Council member resigns after moving


As an officer with the Jackson County Sheriff’s Department and a member of the Brownstown Town Council, Dustin Steward has been a servant of the community in many ways.

But after 3½ years, his time with the council has come to an end because he is moving out of Ward 5, which covers the southern part of the county seat.

“As time went on, my kids got bigger, we had more kids (three), and we outgrew our house. We’re just out of space,” Steward said of moving to nearby Vallonia.

“I did not want to give up my spot (on the council),” he said. “But we came across something that we had to do. I had to do this for my family. Family comes first.”

Steward’s last council meeting was Monday. The town’s precinct committee members soon will conduct a caucus to vote on someone to take Steward’s place for the remainder of the year. The date for the caucus has not been set.

Once it is set, Ward 5 residents interested in that seat will be able to apply and send Jackson County Republican Party chairwoman Melissa Acton a letter of interest.

Republican Sally Cate Lawson was the only person to file a declaration of candidacy for the Ward 5 seat, so she will run unopposed in the Nov. 3 general election.

Town residents will vote for council members in that election.

In April, Ben Lewis had to resign his Ward 2 seat when he moved out of his ward. Bethany Brewster filled his spot and will remain there through the end of the year. She will face Democrat Jim Weesner Jr. in the general election.

Steward’s term on the council begin in 2012.

One of the accomplishments during his tenure was getting the former feed mill in the downtown area torn down. The town now is working to erect a stage and green space there to be used by the public and for events, including the Jackson County Watermelon Festival.

Earlier this summer, a farmers market started in that area.

“Now, the town will be able to use that for a stage and whatever else they are doing,” Steward said. “They’ll be able to do a lot more. They’ll build a stage there, and it will be huge for the watermelon festival.”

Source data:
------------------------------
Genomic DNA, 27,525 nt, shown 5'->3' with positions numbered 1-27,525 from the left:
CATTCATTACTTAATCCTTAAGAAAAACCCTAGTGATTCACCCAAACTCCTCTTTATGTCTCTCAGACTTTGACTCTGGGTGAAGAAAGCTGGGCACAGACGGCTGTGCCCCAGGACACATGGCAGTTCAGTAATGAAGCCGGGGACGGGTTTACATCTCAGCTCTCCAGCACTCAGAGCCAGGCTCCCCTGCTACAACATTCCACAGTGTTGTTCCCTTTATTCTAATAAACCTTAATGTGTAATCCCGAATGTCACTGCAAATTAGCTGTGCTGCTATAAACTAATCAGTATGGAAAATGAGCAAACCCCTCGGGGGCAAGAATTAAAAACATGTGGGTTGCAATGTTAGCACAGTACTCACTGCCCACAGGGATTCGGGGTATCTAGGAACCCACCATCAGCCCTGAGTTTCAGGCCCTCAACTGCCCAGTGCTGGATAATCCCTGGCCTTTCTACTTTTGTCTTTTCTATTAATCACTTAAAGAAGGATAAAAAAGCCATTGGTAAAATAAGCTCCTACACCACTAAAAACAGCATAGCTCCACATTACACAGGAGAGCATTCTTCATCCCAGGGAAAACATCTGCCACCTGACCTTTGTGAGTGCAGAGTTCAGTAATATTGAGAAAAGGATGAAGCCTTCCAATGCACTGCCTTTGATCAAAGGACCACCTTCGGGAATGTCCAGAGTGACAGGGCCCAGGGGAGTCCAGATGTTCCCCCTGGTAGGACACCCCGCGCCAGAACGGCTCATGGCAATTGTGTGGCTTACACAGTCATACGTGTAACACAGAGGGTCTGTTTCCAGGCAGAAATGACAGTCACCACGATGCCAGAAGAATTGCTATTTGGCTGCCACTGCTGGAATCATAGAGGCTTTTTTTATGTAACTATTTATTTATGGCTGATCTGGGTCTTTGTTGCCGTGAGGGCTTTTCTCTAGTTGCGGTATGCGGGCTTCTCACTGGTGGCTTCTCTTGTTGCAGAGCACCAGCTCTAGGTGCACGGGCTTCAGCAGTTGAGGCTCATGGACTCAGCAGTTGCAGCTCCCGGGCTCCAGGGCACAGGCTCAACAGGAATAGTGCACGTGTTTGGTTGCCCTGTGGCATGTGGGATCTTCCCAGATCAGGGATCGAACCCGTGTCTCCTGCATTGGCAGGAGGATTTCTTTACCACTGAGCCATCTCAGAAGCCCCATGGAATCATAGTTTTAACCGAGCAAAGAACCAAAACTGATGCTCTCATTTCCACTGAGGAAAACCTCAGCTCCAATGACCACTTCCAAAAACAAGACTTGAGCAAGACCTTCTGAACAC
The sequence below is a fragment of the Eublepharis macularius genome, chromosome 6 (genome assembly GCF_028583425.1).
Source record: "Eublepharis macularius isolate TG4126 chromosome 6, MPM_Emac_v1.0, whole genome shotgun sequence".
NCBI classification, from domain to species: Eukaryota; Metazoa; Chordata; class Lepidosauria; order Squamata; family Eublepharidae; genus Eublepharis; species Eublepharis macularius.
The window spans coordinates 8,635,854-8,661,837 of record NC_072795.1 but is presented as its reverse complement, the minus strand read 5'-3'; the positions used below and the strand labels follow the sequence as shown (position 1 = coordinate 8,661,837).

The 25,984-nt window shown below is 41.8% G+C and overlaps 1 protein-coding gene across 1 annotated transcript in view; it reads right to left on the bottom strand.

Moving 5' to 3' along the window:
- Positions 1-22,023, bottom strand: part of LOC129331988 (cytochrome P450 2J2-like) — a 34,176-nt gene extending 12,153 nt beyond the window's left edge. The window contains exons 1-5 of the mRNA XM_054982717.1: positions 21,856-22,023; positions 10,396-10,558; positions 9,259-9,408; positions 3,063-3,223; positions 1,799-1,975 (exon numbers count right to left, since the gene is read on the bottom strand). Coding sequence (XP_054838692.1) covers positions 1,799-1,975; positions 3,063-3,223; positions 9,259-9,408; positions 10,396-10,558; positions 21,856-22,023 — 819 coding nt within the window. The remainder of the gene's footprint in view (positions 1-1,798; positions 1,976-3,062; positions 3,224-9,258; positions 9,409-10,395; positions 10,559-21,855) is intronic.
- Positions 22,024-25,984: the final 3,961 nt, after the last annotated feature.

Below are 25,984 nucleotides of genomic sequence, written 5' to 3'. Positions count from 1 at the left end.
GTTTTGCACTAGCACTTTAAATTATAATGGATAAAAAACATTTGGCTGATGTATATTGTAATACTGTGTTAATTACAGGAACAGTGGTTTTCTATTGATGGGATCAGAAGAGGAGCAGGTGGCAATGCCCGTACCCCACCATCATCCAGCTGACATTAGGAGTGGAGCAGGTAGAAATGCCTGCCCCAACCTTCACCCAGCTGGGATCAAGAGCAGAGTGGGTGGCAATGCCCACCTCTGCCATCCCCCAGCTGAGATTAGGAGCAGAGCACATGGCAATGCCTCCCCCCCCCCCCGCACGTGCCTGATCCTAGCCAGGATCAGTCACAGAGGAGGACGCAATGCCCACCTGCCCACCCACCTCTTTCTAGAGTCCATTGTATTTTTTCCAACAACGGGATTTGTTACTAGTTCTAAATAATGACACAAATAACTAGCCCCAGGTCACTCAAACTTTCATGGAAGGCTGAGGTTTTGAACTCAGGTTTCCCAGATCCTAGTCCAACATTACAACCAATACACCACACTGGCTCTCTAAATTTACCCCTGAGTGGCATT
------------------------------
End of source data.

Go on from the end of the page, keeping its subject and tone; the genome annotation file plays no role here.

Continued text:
Another big project was constructing sidewalks along Bridge Street to give people access to the town pool and park. The sidewalks also are handicap-accessible.

“It’s all brand-new because there was no sidewalk from the pool to the park,” he said. “That was huge.”

During Steward’s tenure, the council also approved the addition of a sixth officer with the town’s police department and picked up more reserve officers.

Steward said he liked attending council meetings twice a month and discussing issues with his fellow council members.

“I know sometimes it takes spending a little bit of money, and maybe not everybody likes that, but we’re getting things taken care of,” he said. “Not everybody agrees on the same thing, which is perfect; it’s absolutely perfect.”

He also liked hearing from the public at the meetings and out in the community.

“That’s what I am used to, and I love it,” he said of interacting with the public. “I love being able to find the happy medium and help them. Obviously, you can’t make everybody happy. But I really do enjoy being able to help them out with their concerns because you can do that being on the council and especially being an officer, to use the power that we have to help people and really just make sure people are taken care of.”

Steward will remain in his full-time job with the sheriff’s department, where he has worked for more than 13 years, including the past 10½ as an officer.

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Zach Spicer is a reporter for The (Seymour) Tribune. He can be reached at or 812-523-7080.